By Kim Yoo-chul
Intel is looking for additional revenue streams by bolstering its presence in the highly-promising logic chip business ― a potential threat to its biggest rival Samsung Electronics.
Industry sources said Monday that the semiconductor giant is desperate to look into other businesses amid the rapid growth in tablets and smartphones.
The industry's changing trend means that the PC segment is no longer Intel's growth driver.
The U.S. company has remained ahead of the competition with its state-of-the-art chip-manufacturing plants. This business model did work well when Intel was dominant in the so-called "PC era."
Headquartered in Santa Clara, Intel has more than 80 percent market share in PC processors. It sells those chips to computer manufacturers such as Hewlett-Packard (HP).
"Intel's top management has reached a broad consensus to diversify business portfolios because its old business models don't work amid the continued consumer shift for portable Web-connected items such as smartphones and tablets," said HMC Investment analyst Noh Geun-chang.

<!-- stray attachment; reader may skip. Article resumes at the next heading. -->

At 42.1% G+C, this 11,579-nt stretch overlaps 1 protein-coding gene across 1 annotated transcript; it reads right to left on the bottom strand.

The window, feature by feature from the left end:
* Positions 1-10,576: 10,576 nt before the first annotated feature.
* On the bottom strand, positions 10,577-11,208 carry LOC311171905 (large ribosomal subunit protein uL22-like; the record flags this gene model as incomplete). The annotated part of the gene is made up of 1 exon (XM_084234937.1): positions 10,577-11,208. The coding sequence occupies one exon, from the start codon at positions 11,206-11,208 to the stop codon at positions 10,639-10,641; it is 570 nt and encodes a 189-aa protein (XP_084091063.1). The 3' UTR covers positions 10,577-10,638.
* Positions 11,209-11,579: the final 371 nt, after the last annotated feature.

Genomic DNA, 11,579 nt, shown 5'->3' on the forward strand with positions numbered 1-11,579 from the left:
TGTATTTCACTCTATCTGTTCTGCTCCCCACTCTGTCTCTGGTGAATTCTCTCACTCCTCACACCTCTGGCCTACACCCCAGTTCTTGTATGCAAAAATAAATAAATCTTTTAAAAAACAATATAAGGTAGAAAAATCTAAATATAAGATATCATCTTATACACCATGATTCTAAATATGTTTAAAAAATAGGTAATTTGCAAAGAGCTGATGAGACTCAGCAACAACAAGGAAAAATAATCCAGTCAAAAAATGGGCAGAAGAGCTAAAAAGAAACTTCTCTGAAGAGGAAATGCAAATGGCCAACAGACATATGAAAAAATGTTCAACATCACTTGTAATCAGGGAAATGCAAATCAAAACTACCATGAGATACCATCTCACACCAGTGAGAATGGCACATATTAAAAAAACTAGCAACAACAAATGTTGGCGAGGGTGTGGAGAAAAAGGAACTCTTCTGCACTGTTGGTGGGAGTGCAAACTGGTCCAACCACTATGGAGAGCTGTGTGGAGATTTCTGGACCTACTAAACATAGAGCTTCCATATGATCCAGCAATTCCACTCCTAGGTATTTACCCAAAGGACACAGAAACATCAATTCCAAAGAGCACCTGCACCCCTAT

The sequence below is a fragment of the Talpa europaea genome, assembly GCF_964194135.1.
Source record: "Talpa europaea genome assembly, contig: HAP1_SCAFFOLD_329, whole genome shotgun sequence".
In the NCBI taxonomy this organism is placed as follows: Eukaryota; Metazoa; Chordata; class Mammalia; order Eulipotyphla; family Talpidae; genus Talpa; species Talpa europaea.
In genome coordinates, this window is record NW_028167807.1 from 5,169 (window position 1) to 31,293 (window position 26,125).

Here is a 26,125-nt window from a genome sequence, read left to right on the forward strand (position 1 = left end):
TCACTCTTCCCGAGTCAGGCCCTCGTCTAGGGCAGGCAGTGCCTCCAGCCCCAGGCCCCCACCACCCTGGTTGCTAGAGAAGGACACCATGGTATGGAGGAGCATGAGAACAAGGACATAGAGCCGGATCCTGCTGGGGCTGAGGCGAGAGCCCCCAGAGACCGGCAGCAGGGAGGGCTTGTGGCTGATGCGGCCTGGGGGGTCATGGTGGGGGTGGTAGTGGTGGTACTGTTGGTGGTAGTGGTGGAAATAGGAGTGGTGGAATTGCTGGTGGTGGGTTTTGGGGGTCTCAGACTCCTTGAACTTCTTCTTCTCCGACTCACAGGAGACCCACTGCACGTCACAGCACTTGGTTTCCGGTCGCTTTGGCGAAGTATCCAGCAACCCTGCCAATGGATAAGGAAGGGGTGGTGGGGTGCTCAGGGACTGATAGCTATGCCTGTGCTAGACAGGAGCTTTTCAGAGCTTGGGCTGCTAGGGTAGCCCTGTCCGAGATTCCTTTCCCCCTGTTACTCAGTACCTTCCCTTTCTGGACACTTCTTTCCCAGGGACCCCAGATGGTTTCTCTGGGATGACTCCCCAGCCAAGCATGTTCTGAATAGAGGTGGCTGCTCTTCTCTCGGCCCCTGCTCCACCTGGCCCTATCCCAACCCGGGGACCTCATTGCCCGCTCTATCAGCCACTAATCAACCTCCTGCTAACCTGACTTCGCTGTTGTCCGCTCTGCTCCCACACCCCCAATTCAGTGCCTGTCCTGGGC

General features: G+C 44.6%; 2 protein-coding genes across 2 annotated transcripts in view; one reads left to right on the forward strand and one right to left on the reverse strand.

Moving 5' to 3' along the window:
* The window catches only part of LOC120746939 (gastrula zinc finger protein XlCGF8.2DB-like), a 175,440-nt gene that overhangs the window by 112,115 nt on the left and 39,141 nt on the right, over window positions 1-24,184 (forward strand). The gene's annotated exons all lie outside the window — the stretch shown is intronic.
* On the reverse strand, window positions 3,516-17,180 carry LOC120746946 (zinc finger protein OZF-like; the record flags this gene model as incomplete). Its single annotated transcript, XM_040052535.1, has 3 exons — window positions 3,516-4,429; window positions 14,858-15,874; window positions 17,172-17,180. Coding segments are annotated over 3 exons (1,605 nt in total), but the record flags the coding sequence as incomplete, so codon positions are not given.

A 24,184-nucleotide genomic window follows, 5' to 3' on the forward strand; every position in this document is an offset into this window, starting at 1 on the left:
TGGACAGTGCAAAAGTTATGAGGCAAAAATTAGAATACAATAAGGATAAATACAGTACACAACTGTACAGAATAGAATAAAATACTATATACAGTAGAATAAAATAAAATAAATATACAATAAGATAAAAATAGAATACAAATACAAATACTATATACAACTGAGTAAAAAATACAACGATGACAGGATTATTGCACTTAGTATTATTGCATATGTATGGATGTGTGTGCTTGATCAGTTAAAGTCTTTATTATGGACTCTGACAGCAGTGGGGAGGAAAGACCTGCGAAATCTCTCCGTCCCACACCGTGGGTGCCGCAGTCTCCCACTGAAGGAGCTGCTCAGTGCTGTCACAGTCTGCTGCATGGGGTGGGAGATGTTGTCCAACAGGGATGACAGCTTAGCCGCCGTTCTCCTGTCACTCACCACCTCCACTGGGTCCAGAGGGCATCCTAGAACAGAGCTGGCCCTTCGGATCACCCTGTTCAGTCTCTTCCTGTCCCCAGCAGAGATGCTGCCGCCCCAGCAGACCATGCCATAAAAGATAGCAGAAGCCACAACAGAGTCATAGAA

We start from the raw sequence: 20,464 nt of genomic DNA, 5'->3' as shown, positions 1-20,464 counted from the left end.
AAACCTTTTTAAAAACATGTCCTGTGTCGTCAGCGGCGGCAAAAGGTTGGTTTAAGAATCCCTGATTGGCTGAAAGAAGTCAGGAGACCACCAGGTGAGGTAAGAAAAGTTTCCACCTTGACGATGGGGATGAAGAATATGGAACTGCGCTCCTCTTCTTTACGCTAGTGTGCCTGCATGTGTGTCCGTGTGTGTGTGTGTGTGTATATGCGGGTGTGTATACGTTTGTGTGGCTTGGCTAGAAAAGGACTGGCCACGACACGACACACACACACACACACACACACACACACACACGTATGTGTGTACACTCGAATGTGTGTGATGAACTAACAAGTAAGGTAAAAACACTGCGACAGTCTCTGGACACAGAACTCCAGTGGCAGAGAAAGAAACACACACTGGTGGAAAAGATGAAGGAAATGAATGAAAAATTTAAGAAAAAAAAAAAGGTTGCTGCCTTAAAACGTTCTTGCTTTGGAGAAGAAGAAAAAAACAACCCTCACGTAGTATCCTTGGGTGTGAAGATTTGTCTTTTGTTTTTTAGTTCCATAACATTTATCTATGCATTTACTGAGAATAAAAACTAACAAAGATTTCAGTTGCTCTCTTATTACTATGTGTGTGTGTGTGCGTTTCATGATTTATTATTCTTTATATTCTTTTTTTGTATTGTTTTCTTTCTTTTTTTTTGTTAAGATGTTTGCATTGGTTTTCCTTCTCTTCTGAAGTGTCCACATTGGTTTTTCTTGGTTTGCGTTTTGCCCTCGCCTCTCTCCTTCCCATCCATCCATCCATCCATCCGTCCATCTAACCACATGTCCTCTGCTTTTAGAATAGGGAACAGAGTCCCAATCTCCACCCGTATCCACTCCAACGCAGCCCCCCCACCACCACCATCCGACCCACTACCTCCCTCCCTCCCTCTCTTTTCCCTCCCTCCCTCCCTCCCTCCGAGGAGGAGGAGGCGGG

Noh said the logic chip sector has the greatest potential of becoming another growth engine for Intel.
Officials from the company in Korea weren't available to comment about its updated business plans.
Intel is now focusing on a foundry business, contract-based chip manufacturing. Clients design the chips they want, while chip manufacturers produce them.
Intel has so far been very passive on foundry business.
However, as the global market for conventional memory chips is already saturated, more chip manufacturers are joining the foundry business sector with Intel as the latest one.
Intel signed a contract with Altera, a designer of processors used in phone-network equipment, to manufacture future versions of Altera's chips.
According to the agreement, Intel is going to build so-called field programmable gate arrays or FPGAs, for Altera when the two chipmakers move to very-fined 14-nanometer processing technology.
Samsung officials said it is closely monitoring Intel's growing appetite for its logic chip business, adding that the firm will build additional logic chip-making facilities as its foundry output volume rises.